I continue to share th fukushima info on my facebook. Luckily I'm on the atlantic side.. but I still am not comfortable eating seafood. I don't think ELE but bad enough to make life not sorth living



posted on Aug, 21 2013 @ 06:27 AM
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Originally posted by TheSpanishArcher
reply to post by cheesy
 


TEPCO and the Japanese government won't let anyone help. They have been so stubborn since day one they may screw all of us.

With almost no coverage by the MSM most people have no idea this is going on. The scale only goes to 7, with 7 being Chernobyl. This is, oh, I dunno, say a 20, give or take.



Part of the reason they don't want any help is, IMHO, that they don't want somebody to find out and report the true extent of the disaster.

A few days ago, I read some post (can't exactly remember where) that ancient natives living on the West Coast in the US and in Canada say that the ocean has changed. Salmon is down by 30% compared to last year and scientists are deeply concerned about the food chain's contamination.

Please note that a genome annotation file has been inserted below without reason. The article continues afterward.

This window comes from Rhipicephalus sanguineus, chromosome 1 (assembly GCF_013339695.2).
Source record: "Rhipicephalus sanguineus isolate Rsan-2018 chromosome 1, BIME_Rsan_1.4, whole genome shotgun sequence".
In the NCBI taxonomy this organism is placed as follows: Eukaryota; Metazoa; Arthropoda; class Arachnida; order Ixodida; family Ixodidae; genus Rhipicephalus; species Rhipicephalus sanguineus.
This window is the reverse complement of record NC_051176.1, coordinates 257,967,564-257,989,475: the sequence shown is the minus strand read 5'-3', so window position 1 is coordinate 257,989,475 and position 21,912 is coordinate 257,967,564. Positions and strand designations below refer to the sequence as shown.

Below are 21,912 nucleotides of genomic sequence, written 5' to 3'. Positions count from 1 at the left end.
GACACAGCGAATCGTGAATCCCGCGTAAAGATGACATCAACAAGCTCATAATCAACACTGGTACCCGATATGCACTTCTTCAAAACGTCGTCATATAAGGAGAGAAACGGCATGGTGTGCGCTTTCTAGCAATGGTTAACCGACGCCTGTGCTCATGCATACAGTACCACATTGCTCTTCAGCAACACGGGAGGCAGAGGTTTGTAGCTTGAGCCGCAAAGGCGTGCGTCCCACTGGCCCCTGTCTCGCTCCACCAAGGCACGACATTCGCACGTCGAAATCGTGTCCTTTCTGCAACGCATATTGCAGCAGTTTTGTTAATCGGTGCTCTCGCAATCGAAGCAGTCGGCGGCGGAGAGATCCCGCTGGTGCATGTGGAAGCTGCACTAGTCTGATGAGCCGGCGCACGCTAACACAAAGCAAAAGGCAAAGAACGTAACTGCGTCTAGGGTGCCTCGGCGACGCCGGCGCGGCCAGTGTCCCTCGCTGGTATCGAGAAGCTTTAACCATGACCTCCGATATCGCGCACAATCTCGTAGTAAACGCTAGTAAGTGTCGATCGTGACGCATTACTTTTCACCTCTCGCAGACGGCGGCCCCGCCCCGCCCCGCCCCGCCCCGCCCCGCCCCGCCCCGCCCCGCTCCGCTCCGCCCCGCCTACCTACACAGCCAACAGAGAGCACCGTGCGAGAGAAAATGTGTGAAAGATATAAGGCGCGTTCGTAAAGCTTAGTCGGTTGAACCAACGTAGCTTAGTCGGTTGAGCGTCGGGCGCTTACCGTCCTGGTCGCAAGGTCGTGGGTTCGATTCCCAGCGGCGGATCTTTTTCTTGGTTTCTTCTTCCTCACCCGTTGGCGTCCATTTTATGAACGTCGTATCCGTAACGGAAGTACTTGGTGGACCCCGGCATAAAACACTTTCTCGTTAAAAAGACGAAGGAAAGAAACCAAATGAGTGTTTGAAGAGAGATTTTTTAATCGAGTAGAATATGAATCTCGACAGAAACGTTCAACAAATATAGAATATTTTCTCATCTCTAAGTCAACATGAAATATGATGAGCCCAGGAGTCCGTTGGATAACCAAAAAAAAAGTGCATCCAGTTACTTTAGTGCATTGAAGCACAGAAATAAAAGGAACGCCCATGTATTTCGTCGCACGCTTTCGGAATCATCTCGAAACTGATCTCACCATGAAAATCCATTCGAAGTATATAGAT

When you really start thinking about it, it all comes down to money. Nobody wanted to invest in tidal power plants, because they would provide free electricity in the long run.

What will we do with our money once the earth is destroyed?



posted on Aug, 21 2013 @ 06:29 AM
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cesium-134 leaking underground? That is not good news. You might remember that at Chernobyl anti-nuclear pundits(mostly from America) took over the discussion and made many, many doomsday predictions that didn't happen. I still have a newspaper headline that says:

"Nuclear Genocide
Chernobyl site to remain lifeless for 10,000 years"